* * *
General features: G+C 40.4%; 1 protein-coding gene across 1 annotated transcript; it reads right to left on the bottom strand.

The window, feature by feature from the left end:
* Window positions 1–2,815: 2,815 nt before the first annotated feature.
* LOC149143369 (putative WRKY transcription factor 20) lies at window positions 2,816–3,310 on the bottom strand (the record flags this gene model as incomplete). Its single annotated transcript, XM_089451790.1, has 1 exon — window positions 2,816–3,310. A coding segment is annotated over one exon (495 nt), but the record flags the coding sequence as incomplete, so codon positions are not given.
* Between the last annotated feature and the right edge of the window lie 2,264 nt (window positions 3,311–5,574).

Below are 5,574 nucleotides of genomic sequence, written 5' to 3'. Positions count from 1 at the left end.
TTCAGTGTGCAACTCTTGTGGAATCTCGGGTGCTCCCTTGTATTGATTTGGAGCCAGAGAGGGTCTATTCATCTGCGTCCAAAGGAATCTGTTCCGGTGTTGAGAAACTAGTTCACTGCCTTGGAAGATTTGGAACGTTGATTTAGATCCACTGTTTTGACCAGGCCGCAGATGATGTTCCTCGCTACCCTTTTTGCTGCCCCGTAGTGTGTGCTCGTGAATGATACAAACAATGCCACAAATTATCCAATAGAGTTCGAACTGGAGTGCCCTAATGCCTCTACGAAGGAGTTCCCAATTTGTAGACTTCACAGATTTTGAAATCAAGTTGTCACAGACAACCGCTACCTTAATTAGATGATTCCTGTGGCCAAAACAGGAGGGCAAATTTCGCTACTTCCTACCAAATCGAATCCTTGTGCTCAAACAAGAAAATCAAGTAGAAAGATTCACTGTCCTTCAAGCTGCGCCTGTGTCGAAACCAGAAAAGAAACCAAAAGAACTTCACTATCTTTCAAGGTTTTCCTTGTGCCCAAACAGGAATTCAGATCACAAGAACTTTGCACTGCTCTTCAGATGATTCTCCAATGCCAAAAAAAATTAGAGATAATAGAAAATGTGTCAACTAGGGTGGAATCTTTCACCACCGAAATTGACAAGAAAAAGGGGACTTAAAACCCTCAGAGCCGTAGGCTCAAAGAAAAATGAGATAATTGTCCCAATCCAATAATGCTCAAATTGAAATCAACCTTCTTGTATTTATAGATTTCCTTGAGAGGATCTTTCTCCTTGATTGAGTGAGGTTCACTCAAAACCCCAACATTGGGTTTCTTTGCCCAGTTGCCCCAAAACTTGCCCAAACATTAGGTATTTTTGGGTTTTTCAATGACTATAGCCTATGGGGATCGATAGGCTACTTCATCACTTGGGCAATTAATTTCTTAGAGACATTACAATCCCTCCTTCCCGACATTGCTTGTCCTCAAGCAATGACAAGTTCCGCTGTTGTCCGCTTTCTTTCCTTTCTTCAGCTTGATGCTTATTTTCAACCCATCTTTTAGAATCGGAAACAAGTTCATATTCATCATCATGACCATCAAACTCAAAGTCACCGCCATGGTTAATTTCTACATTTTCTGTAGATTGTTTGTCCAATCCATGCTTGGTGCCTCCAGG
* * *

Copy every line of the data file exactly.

General features: G+C 40.4%; 1 protein-coding gene across 1 annotated transcript; it reads right to left on the bottom strand.

The window, feature by feature from the left end:
* Window positions 1–2,815: 2,815 nt before the first annotated feature.
* LOC149143369 (putative WRKY transcription factor 20) lies at window positions 2,816–3,310 on the bottom strand (the record flags this gene model as incomplete). Its single annotated transcript, XM_089451790.1, has 1 exon — window positions 2,816–3,310. A coding segment is annotated over one exon (495 nt), but the record flags the coding sequence as incomplete, so codon positions are not given.
* Between the last annotated feature and the right edge of the window lie 2,264 nt (window positions 3,311–5,574).

Below are 5,574 nucleotides of genomic sequence, written 5' to 3'. Positions count from 1 at the left end.
TTCAGTGTGCAACTCTTGTGGAATCTCGGGTGCTCCCTTGTATTGATTTGGAGCCAGAGAGGGTCTATTCATCTGCGTCCAAAGGAATCTGTTCCGGTGTTGAGAAACTAGTTCACTGCCTTGGAAGATTTGGAACGTTGATTTAGATCCACTGTTTTGACCAGGCCGCAGATGATGTTCCTCGCTACCCTTTTTGCTGCCCCGTAGTGTGTGCTCGTGAATGATACAAACAATGCCACAAATTATCCAATAGAGTTCGAACTGGAGTGCCCTAATGCCTCTACGAAGGAGTTCCCAATTTGTAGACTTCACAGATTTTGAAATCAAGTTGTCACAGACAACCGCTACCTTAATTAGATGATTCCTGTGGCCAAAACAGGAGGGCAAATTTCGCTACTTCCTACCAAATCGAATCCTTGTGCTCAAACAAGAAAATCAAGTAGAAAGATTCACTGTCCTTCAAGCTGCGCCTGTGTCGAAACCAGAAAAGAAACCAAAAGAACTTCACTATCTTTCAAGGTTTTCCTTGTGCCCAAACAGGAATTCAGATCACAAGAACTTTGCACTGCTCTTCAGATGATTCTCCAATGCCAAAAAAAATTAGAGATAATAGAAAATGTGTCAACTAGGGTGGAATCTTTCACCACCGAAATTGACAAGAAAAAGGGGACTTAAAACCCTCAGAGCCGTAGGCTCAAAGAAAAATGAGATAATTGTCCCAATCCAATAATGCTCAAATTGAAATCAACCTTCTTGTATTTATAGATTTCCTTGAGAGGATCTTTCTCCTTGATTGAGTGAGGTTCACTCAAAACCCCAACATTGGGTTTCTTTGCCCAGTTGCCCCAAAACTTGCCCAAACATTAGGTATTTTTGGGTTTTTCAATGACTATAGCCTATGGGGATCGATAGGCTACTTCATCACTTGGGCAATTAATTTCTTAGAGACATTACAATCCCTCCTTCCCGACATTGCTTGTCCTCAAGCAATGACAAGTTCCGCTGTTGTCCGCTTTCTTTCCTTTCTTCAGCTTGATGCTTATTTTCAACCCATCTTTTAGAATCGGAAACAAGTTCATATTCATCATCATGACCATCAAACTCAAAGTCACCGCCATGGTTAATTTCTACATTTTCTGTAGATTGTTTGTCCAATCCATGCTTGGTGCCTCCAGG